More milestones for Te Hononga hub
Te Hononga (The Joining of People), the cultural-tourism hub now well under way at Kawakawa’s Hundertwasser Memorial Park, has recorded another milestone, welcoming 20 new work-training recruits, and earth wall experts from Canada.
The Kawakawa Hundertwasser Park Charitable Trust (KHPCT), project manager Far North Holdings and lead contractor Harnett Builders held a po¯whiri for the start of the earth wall construction stage of the $6.4 million project.
The recruits, aged 18 to 49, are mostly from Kawakawa and Moerewa, with some from Kerikeri and Mangonui. They had completed a two-week induction, including Site Safe, first aid and basic hand and power tools training with the Regent Training Centre, which developed the customised 40-week work-training programme in partnership with the community trust, local contractors and the Ministry of Social Development.
“We are excited to be involved in a project that is supporting the local community to move into pathways for sustainable employment and training,” RTC’s Northland development manager Alan Tidswell said.
“It is a fantastic opportunity for Kawakawa, and something the government should be doing for all capital projects across New Zealand.”
The project, funded through the Provincial Growth Fund, Lotteries, Foundation North, Far North Holdings, the Far North District and Northland Regional councils, will include construction of the first commercial rammed earth building in New Zealand, and introduces SIREWALL, a high-strength rammed earth technology from Canada.
Meror Krayenhoff, founder and director of SIREWALL told the trainees that he had developed the technology as a vision for homes that would be healthier to work on and live in, healthier for the planet and sustainable for hundreds years, reducing waste.
“One of the ideals we have is to maximise local labour and local materials. That’s what we’re here to do, share that with New Zealanders so they can build houses that resonate with them on a spiritual level, on a cultural level, and are beautiful,” he said.
Subcontractors Rueben Taipari-Porter and Heremaia Hepi of Hepi Contracting said they had a passion for social housing and development of the whenua.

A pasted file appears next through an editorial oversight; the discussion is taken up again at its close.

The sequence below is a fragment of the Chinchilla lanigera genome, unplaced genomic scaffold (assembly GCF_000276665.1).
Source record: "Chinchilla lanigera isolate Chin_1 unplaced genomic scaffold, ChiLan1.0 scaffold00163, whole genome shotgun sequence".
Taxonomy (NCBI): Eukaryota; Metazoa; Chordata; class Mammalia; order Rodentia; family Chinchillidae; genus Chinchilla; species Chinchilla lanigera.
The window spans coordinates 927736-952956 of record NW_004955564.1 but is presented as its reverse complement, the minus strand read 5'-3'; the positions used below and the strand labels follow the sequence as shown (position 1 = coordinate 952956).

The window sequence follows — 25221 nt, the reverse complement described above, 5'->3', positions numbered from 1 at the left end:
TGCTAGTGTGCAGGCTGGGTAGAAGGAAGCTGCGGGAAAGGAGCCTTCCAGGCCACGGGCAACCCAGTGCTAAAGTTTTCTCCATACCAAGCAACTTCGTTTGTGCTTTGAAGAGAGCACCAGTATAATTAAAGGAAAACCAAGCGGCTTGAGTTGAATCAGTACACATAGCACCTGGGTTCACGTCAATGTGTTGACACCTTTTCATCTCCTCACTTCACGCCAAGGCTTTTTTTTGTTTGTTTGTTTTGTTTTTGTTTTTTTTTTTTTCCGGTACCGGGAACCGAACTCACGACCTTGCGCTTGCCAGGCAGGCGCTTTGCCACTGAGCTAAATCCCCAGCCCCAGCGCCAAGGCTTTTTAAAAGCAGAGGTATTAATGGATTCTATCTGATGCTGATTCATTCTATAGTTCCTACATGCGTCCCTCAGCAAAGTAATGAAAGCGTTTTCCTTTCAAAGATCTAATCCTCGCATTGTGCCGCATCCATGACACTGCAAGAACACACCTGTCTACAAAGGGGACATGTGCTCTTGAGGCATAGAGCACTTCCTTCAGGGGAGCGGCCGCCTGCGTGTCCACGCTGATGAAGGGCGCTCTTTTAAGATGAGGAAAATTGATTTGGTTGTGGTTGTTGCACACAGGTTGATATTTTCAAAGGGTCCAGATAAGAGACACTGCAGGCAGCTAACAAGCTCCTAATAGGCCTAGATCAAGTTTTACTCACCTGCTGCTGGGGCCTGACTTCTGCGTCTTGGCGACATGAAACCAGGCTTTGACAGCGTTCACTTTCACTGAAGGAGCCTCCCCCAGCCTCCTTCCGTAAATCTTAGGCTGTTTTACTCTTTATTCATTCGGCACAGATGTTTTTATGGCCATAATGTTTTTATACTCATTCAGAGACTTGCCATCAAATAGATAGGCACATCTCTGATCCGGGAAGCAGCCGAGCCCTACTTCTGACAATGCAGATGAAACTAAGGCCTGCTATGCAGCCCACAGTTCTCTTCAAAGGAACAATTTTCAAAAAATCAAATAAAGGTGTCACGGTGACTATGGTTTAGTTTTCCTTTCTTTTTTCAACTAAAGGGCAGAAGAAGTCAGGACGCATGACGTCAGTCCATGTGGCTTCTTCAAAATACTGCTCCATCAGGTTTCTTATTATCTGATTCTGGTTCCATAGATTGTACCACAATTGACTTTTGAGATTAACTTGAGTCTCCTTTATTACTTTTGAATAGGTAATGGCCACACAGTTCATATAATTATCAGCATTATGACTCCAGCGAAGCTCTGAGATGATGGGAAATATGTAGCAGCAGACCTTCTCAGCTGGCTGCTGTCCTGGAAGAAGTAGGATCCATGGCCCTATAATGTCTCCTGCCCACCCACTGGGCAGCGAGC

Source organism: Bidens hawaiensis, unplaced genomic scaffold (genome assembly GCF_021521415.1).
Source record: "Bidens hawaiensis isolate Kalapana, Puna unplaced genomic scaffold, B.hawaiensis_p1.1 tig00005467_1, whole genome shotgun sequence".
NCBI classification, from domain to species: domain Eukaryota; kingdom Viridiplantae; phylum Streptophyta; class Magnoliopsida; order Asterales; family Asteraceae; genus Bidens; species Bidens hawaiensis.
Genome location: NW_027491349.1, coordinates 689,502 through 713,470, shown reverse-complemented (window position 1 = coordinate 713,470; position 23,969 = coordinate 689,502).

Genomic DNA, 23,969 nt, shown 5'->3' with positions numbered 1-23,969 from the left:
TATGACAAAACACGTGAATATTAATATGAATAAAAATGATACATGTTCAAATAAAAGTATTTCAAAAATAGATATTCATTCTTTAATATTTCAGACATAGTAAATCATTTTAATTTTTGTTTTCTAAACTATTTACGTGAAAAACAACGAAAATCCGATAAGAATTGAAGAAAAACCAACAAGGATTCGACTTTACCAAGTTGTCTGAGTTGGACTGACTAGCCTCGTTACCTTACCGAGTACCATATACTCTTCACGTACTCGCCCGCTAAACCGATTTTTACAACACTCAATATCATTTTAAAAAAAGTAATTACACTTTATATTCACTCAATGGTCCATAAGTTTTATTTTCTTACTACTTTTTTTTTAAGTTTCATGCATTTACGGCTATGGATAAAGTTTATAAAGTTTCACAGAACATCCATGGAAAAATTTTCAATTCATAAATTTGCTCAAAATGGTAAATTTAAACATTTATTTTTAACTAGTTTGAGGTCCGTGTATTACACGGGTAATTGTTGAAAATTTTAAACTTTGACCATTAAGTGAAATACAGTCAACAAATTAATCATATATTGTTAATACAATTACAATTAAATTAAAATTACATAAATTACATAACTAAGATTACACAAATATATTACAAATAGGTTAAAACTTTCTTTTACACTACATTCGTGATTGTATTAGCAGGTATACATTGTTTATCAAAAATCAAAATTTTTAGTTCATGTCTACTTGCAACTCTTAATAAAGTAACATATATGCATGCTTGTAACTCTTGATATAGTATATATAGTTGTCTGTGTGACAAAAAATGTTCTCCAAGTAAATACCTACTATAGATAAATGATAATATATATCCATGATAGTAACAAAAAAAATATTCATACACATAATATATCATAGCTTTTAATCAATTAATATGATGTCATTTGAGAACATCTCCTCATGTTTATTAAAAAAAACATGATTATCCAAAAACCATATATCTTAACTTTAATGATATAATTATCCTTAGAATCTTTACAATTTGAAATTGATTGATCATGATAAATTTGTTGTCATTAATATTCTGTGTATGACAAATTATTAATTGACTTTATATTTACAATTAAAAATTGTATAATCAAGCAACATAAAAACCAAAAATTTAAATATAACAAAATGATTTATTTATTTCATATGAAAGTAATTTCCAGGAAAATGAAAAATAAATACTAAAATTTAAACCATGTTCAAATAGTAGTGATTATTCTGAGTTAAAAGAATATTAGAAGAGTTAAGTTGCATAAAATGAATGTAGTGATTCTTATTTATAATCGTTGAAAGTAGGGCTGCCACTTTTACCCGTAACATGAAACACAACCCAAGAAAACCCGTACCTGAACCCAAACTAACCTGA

Many of the trainees said why they were excited to be part of a community project — getting involved in the construction industry, get off the streets, be proud of the community building, and learn how to build on their own whenua.
“It is absolutely fantastic to hear our young trainees sharing their aspirations and how they want to contribute to the community,” said Pita Tipene, KHPCT trustee and chairman of Te Ru¯nanga o Nga¯ti Hine.
“There are so many different groups and entities supporting the trainees and their life journey,” he said. “I recall what Kawaiti said in 1846 — ‘We must maintain global orientation’ — so it is great to see our visitors
of from Canada bringing new ideas and mixing those with our local ideas.”
Architectural designer Pip Bolton (Avail Pacific) spoke about the build’s innovative and creative technologies, including Kerikeri firm PK Engineering designing the floating rib-raft instead of driving large piles into the reclaimed river bed, Nga¯ti Hine artists designing the colour pallette from natural sources, and artist Maud Cook Davies designing the rammed earth/wall layers to reflect Pukepuke rau (the many hills).
He quoted Friedensreich Hundertwasser: “Paradises can only be made with our own hands, with our own creativity, in harmony with the free creativity of nature.”
The earth wall construction stage is expected to take four months, with the SIREWALL specialists on-site for the first month. The recruits will complete their Level 2 and 3 Construction qualifications, and a number of post-training jobs are being offered by both Harnett Builders and Hepi Contracting, along with advanced study opportunities.
Harnett Builders has already hired its first full-time apprentice on the job, 18-year-old Michiko Cooper, from Motatau.
Some of the new work-training recruits on the Hundertwasser Memorial Park site for last week’s po¯ whiri.